Microsoft Excel, first launched in 1985, remains to be one of the most versatile business tools. With its multiple functions and capability to contain thousands of entries, many organisations rely on this spreadsheet software to sort and analyse data. There are Microsoft Excel training courses you can enrol in to help you maximise its functions.

In short, Microsoft Excel or simply Excel can be utilised in the workplace in so many ways. Here are a few examples:


Excel has long been a trusted accounting tool. Businesses have been using it to draw budget plans, make financial reports, and plot profit forecasts for years. Excel even has built-in templates for loan calculators and sales receipts; it also supports third-party templates for accounts payables, balance sheets, income statements, and more. All you have to do is input the figures and Excel will automatically compute and present the numbers you need.

Data Entry, Storage, and Verification

At its core, Excel is data-entry software. One Excel worksheet can contain 16,384 columns and 1,048,576 rows of data, and one Excel workbook can easily contain 1,000 worksheets;(as long as your computer has available memory or RAM, Excel will allow you to add more worksheets). Beyond storing data, however, Excel also has features that let you create customised data entry methods to tailor how you input, present, and verify data.

Many databases can also be downloaded and exported into Excel, such as social media insights or website analytics. Moreover, the software has functions for data clean-up. You can use Excel to remove duplicate or incomplete entries, which makes your data more robust and better-suited for analysis.

Data Visualisation

Let’s face it: even the most numbers-obsessed moguls will get bored when presented with rows and rows of figures. Indeed, most people can appreciate data better if it is presented in a more “snackable” manner. Thankfully, you can also use Excel to instantly transform data into charts and graphs. Depending on how you want to present the data (e.g., trends, comparison), you can choose from a wealth of chart templates like pie charts or scatter plots. You can also fine-tune details like colours, as well as add comments for important notes. Finally, you can also copy a chart or table in Excel to other file types like Word or PowerPoint. This makes data presentation a lot easier.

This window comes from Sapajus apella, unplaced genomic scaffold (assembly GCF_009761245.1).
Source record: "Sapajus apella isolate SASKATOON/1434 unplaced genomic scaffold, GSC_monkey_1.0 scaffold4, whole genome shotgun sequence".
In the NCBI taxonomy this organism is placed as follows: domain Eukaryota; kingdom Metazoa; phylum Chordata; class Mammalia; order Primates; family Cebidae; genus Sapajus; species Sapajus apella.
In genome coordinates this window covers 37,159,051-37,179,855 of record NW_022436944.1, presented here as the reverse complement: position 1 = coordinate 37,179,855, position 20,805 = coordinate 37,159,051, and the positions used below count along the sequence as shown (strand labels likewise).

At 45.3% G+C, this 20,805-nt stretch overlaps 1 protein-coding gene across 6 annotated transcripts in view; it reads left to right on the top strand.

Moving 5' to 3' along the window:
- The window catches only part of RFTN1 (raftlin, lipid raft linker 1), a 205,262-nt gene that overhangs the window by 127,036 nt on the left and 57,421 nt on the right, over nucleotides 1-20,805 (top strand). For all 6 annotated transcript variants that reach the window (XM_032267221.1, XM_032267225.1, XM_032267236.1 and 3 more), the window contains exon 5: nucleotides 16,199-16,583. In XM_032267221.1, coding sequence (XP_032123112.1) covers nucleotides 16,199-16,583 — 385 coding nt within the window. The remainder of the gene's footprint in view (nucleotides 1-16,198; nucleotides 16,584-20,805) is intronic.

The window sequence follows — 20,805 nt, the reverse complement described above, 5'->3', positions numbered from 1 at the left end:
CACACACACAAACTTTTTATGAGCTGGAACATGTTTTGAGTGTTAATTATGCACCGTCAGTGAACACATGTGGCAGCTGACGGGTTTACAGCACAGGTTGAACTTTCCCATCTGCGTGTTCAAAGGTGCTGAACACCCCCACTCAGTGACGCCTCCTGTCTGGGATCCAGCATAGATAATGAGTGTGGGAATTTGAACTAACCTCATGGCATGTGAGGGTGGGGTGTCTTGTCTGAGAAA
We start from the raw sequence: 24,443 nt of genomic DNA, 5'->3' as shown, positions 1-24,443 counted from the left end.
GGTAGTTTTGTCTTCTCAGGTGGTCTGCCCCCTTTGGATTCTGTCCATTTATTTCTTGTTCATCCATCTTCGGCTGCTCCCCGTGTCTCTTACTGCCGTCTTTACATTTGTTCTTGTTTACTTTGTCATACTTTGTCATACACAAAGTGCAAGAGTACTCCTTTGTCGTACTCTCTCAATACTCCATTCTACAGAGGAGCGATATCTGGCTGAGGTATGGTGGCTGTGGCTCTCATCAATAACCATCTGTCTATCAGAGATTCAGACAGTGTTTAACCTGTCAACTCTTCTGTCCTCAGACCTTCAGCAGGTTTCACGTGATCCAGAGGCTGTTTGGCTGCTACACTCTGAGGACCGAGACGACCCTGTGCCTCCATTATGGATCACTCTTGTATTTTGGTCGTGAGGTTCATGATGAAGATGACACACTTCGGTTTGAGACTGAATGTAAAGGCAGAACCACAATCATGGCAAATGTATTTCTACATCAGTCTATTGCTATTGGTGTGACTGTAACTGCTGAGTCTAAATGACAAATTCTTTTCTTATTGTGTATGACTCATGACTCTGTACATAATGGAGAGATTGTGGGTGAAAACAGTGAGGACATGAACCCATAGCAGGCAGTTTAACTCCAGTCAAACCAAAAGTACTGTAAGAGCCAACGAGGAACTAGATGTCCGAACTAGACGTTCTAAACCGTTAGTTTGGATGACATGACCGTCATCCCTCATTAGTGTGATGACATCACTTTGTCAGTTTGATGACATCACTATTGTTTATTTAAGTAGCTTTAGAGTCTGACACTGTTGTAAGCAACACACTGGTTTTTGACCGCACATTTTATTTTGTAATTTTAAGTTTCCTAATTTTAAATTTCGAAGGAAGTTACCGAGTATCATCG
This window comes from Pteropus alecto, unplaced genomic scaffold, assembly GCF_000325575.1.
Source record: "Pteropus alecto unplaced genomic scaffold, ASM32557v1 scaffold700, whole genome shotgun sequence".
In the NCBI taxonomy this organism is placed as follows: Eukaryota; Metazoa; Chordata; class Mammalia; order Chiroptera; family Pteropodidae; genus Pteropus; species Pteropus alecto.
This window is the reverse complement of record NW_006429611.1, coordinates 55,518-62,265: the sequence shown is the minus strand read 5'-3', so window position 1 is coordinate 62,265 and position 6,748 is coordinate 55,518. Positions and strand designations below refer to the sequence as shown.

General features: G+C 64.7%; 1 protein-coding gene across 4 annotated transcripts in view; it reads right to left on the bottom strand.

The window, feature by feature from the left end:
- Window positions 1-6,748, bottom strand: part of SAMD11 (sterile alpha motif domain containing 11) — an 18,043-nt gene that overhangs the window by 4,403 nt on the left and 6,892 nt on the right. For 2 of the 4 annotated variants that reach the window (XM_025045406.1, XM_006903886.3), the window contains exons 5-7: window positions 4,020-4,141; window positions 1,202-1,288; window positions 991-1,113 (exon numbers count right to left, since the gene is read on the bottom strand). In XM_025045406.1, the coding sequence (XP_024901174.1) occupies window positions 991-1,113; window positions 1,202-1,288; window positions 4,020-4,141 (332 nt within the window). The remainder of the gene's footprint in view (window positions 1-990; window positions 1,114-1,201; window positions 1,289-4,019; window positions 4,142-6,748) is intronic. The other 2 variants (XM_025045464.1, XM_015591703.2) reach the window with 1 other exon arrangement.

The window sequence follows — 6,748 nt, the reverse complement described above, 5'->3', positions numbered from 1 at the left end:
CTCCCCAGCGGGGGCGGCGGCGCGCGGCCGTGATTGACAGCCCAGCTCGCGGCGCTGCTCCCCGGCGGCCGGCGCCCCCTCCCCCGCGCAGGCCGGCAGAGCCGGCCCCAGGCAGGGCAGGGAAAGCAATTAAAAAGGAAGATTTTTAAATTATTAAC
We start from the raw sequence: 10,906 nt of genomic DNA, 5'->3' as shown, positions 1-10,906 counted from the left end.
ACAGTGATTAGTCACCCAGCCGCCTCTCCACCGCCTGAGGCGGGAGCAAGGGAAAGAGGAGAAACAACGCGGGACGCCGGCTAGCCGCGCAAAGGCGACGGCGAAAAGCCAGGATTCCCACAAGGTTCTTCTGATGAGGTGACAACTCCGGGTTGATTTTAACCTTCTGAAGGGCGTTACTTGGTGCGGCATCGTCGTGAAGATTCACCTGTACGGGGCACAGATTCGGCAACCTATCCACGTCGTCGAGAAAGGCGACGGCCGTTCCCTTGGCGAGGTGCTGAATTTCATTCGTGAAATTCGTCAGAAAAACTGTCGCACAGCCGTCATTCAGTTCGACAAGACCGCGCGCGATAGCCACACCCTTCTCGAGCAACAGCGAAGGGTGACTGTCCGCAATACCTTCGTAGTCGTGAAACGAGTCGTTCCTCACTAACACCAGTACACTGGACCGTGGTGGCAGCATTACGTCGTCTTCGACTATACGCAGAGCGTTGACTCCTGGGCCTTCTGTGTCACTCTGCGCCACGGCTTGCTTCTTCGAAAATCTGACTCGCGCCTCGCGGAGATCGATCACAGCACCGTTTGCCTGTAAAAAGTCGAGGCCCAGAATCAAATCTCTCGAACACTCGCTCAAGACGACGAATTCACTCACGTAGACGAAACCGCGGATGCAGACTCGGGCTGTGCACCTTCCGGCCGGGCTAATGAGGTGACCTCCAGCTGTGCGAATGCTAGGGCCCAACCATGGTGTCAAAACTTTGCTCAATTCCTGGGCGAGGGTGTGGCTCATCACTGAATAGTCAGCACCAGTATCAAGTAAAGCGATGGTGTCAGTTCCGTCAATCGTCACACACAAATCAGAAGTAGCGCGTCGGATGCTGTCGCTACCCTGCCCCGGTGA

Data Forecasting

Data forecasting helps businesses prepare for unexpected scenarios and adapt to changes in the market. With the help of third-party software, you can also use Microsoft Excel to simulate financial projections. You can also use an existing data set to create a formula that predicts future values. What’s great is that you can copy a worksheet from one workbook to another workbook without losing any of the existing formatting. This is especially valuable when you want to compare historical data.

Inventory Tracking

There are various inventory management software options available nowadays, and most ecommerce platforms now come with inventory tracking features. Still, if you’re looking for a free and easy-to-use inventory tracking system for your business, Excel is your friend. With dropdown lists, various formulae, and macros, you can easily create your own system. You can also start with Excel’s templates or download third-party ones, and then customise them as you see fit.

Project Management

Project management involves many different layers, including scheduling and goal-planning. With the help of Excel, you can easily create digital calendars and to-do lists. You aren’t limited to simple checklists and schedules, either. Indeed, you can use Microsoft Excel to create robust charts that help keep all your projects on track. You can create waterfall charts, Gantt charts, and even Kanban boards all within an Excel worksheet. Again, with various customisation options like colours and comments, you can get as detailed as you want.

Creating Forms

Is your office going the paperless route? Microsoft Excel is a great way to make various kinds of online templates and forms and so you can minimise the amount of paper you use. With a few formulae and dropdown lists, you can create liquidation sheets, funds requests forms, annual leave trackers, and more.

What’s even better about Microsoft Excel is that it’s compatible with Mac, iOS, Windows, Android, and several cloud-based platforms. This means that you don’t have to worry about converting files and ruining carefully formatted cells. Meanwhile, for those getting a little fatigued by all the numbers and data, you can also create fun games and puzzles using Excel. In short, this spreadsheet software really is more than just for number crunching. With a bit of practice and perhaps a Microsoft Excel course, you can become an expert and explore Excel’s limitless possibilities.